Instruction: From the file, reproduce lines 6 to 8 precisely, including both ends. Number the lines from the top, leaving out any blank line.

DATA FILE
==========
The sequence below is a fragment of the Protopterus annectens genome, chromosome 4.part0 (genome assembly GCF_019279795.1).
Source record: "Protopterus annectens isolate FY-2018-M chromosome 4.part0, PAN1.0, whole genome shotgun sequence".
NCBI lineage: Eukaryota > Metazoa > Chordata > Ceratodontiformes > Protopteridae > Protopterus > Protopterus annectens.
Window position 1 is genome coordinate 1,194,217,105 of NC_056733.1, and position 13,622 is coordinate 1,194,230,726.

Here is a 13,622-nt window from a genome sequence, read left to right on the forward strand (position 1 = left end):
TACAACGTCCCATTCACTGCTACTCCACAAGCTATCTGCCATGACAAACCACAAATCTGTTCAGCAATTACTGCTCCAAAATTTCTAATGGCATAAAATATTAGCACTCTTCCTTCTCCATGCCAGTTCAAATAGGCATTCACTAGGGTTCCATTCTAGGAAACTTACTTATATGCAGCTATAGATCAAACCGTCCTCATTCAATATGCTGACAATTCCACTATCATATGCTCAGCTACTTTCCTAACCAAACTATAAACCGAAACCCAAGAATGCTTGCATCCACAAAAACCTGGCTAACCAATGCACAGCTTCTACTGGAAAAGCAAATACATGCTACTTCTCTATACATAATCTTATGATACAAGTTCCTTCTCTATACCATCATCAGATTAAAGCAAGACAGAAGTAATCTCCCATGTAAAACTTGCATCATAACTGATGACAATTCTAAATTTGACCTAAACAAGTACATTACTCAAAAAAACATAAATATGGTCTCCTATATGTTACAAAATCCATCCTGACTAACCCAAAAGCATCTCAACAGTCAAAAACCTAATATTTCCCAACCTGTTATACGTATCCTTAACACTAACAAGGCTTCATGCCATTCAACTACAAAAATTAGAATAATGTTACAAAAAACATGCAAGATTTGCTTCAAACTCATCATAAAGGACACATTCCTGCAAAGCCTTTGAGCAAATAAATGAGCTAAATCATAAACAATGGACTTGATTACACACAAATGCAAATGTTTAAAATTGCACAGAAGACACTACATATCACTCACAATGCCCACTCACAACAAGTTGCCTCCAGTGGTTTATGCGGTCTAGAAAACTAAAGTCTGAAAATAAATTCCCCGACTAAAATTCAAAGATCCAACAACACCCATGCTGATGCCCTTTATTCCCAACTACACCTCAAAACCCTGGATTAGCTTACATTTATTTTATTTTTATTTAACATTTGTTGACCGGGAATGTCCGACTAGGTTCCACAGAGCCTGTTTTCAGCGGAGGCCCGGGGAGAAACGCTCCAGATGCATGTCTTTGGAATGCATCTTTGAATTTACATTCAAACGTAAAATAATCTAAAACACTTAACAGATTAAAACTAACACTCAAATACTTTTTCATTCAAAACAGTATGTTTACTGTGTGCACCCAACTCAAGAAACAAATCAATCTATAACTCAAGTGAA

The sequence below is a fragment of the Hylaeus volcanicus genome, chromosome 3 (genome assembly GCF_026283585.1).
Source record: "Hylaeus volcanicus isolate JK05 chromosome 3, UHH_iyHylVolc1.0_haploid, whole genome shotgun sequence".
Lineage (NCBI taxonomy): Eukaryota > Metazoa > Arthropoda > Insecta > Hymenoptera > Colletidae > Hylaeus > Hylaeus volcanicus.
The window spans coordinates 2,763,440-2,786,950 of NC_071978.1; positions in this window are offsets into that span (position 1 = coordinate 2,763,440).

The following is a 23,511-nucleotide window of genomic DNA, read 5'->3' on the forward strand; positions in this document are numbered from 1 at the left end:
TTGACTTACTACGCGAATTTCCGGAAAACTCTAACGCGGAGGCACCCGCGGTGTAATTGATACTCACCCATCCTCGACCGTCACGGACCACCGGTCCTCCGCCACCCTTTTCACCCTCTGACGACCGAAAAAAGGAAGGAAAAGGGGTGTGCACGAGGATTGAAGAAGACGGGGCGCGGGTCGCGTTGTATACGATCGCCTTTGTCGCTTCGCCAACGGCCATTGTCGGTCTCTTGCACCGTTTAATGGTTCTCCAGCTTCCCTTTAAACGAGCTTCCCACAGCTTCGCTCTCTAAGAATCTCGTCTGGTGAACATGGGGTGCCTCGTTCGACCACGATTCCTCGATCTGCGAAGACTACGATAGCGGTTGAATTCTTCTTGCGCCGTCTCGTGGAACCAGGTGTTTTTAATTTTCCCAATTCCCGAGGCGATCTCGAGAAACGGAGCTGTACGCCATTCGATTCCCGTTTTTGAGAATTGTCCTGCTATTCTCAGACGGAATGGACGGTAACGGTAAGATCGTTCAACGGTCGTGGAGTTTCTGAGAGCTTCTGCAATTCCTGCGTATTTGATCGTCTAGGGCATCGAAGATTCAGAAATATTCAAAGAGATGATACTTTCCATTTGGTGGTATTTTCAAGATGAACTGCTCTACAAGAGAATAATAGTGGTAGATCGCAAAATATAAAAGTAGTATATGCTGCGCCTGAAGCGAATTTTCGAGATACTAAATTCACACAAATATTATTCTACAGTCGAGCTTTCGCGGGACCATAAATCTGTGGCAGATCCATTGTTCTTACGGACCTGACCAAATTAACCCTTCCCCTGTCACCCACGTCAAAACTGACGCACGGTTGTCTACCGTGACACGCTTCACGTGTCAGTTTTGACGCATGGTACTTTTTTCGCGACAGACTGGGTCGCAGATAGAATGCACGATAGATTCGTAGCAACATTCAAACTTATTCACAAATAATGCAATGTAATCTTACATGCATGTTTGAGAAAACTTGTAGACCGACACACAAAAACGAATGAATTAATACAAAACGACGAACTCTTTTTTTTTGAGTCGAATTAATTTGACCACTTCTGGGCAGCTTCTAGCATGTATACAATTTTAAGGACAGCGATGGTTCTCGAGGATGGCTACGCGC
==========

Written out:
TACAACGTCCCATTCACTGCTACTCCACAAGCTATCTGCCATGACAAACCACAAATCTGTTCAGCAATTACTGCTCCAAAATTTCTAATGGCATAAAATATTAGCACTCTTCCTTCTCCATGCCAGTTCAAATAGGCATTCACTAGGGTTCCATTCTAGGAAACTTACTTATATGCAGCTATAGATCAAACCGTCCTCATTCAATATGCTGACAATTCCACTATCATATGCTCAGCTACTTTCCTAACCAAACTATAAACCGAAACCCAAGAATGCTTGCATCCACAAAAACCTGGCTAACCAATGCACAGCTTCTACTGGAAAAGCAAATACATGCTACTTCTCTATACATAATCTTATGATACAAGTTCCTTCTCTATACCATCATCAGATTAAAGCAAGACAGAAGTAATCTCCCATGTAAAACTTGCATCATAACTGATGACAATTCTAAATTTGACCTAAACAAGTACATTACTCAAAAAAACATAAATATGGTCTCCTATATGTTACAAAATCCATCCTGACTAACCCAAAAGCATCTCAACAGTCAAAAACCTAATATTTCCCAACCTGTTATACGTATCCTTAACACTAACAAGGCTTCATGCCATTCAACTACAAAAATTAGAATAATGTTACAAAAAACATGCAAGATTTGCTTCAAACTCATCATAAAGGACACATTCCTGCAAAGCCTTTGAGCAAATAAATGAGCTAAATCATAAACAATGGACTTGATTACACACAAATGCAAATGTTTAAAATTGCACAGAAGACACTACATATCACTCACAATGCCCACTCACAACAAGTTGCCTCCAGTGGTTTATGCGGTCTAGAAAACTAAAGTCTGAAAATAAATTCCCCGACTAAAATTCAAAGATCCAACAACACCCATGCTGATGCCCTTTATTCCCAACTACACCTCAAAACCCTGGATTAGCTTACATTTATTTTATTTTTATTTAACATTTGTTGACCGGGAATGTCCGACTAGGTTCCACAGAGCCTGTTTTCAGCGGAGGCCCGGGGAGAAACGCTCCAGATGCATGTCTTTGGAATGCATCTTTGAATTTACATTCAAACGTAAAATAATCTAAAACACTTAACAGATTAAAACTAACACTCAAATACTTTTTCATTCAAAACAGTATGTTTACTGTGTGCACCCAACTCAAGAAACAAATCAATCTATAACTCAAGTGAA

The sequence below is a fragment of the Hylaeus volcanicus genome, chromosome 3 (genome assembly GCF_026283585.1).
Source record: "Hylaeus volcanicus isolate JK05 chromosome 3, UHH_iyHylVolc1.0_haploid, whole genome shotgun sequence".